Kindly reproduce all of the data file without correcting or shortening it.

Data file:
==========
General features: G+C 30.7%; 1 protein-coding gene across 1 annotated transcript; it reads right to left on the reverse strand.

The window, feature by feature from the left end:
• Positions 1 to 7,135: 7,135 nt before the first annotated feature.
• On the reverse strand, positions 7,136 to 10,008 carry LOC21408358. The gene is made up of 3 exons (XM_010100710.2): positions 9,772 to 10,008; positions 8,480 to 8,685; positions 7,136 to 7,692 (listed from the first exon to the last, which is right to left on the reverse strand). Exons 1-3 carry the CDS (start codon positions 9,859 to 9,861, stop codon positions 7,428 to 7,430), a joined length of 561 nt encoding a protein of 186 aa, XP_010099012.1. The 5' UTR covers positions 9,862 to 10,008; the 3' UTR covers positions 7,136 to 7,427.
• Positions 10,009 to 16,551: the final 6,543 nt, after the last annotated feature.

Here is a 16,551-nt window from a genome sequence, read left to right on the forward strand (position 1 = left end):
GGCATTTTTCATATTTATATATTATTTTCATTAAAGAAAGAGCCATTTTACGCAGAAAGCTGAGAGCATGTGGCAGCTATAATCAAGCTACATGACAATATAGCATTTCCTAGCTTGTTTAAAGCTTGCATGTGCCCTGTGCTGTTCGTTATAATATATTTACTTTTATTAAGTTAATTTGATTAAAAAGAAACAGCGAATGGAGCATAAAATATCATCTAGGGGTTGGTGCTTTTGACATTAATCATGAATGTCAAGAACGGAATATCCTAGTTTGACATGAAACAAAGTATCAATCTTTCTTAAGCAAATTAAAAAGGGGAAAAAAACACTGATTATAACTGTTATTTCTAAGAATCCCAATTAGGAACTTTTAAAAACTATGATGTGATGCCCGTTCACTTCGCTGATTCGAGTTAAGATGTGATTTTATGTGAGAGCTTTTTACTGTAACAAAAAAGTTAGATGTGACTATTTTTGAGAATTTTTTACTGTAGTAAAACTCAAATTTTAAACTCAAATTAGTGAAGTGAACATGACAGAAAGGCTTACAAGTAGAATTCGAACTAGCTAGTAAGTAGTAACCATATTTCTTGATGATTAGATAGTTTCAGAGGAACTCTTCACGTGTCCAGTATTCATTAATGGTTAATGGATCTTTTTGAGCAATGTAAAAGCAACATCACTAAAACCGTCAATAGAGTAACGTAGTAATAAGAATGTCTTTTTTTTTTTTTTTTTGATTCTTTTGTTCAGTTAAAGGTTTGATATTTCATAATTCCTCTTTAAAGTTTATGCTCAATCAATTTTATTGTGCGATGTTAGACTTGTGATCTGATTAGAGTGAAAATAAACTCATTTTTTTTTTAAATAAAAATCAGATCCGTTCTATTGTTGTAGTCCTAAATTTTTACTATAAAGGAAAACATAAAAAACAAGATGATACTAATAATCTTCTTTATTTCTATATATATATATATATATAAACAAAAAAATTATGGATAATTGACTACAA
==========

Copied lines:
General features: G+C 30.7%; 1 protein-coding gene across 1 annotated transcript; it reads right to left on the reverse strand.

The window, feature by feature from the left end:
• Positions 1 to 7,135: 7,135 nt before the first annotated feature.
• On the reverse strand, positions 7,136 to 10,008 carry LOC21408358. The gene is made up of 3 exons (XM_010100710.2): positions 9,772 to 10,008; positions 8,480 to 8,685; positions 7,136 to 7,692 (listed from the first exon to the last, which is right to left on the reverse strand). Exons 1-3 carry the CDS (start codon positions 9,859 to 9,861, stop codon positions 7,428 to 7,430), a joined length of 561 nt encoding a protein of 186 aa, XP_010099012.1. The 5' UTR covers positions 9,862 to 10,008; the 3' UTR covers positions 7,136 to 7,427.
• Positions 10,009 to 16,551: the final 6,543 nt, after the last annotated feature.

Here is a 16,551-nt window from a genome sequence, read left to right on the forward strand (position 1 = left end):
GGCATTTTTCATATTTATATATTATTTTCATTAAAGAAAGAGCCATTTTACGCAGAAAGCTGAGAGCATGTGGCAGCTATAATCAAGCTACATGACAATATAGCATTTCCTAGCTTGTTTAAAGCTTGCATGTGCCCTGTGCTGTTCGTTATAATATATTTACTTTTATTAAGTTAATTTGATTAAAAAGAAACAGCGAATGGAGCATAAAATATCATCTAGGGGTTGGTGCTTTTGACATTAATCATGAATGTCAAGAACGGAATATCCTAGTTTGACATGAAACAAAGTATCAATCTTTCTTAAGCAAATTAAAAAGGGGAAAAAAACACTGATTATAACTGTTATTTCTAAGAATCCCAATTAGGAACTTTTAAAAACTATGATGTGATGCCCGTTCACTTCGCTGATTCGAGTTAAGATGTGATTTTATGTGAGAGCTTTTTACTGTAACAAAAAAGTTAGATGTGACTATTTTTGAGAATTTTTTACTGTAGTAAAACTCAAATTTTAAACTCAAATTAGTGAAGTGAACATGACAGAAAGGCTTACAAGTAGAATTCGAACTAGCTAGTAAGTAGTAACCATATTTCTTGATGATTAGATAGTTTCAGAGGAACTCTTCACGTGTCCAGTATTCATTAATGGTTAATGGATCTTTTTGAGCAATGTAAAAGCAACATCACTAAAACCGTCAATAGAGTAACGTAGTAATAAGAATGTCTTTTTTTTTTTTTTTTTGATTCTTTTGTTCAGTTAAAGGTTTGATATTTCATAATTCCTCTTTAAAGTTTATGCTCAATCAATTTTATTGTGCGATGTTAGACTTGTGATCTGATTAGAGTGAAAATAAACTCATTTTTTTTTTAAATAAAAATCAGATCCGTTCTATTGTTGTAGTCCTAAATTTTTACTATAAAGGAAAACATAAAAAACAAGATGATACTAATAATCTTCTTTATTTCTATATATATATATATATATAAACAAAAAAATTATGGATAATTGACTACAA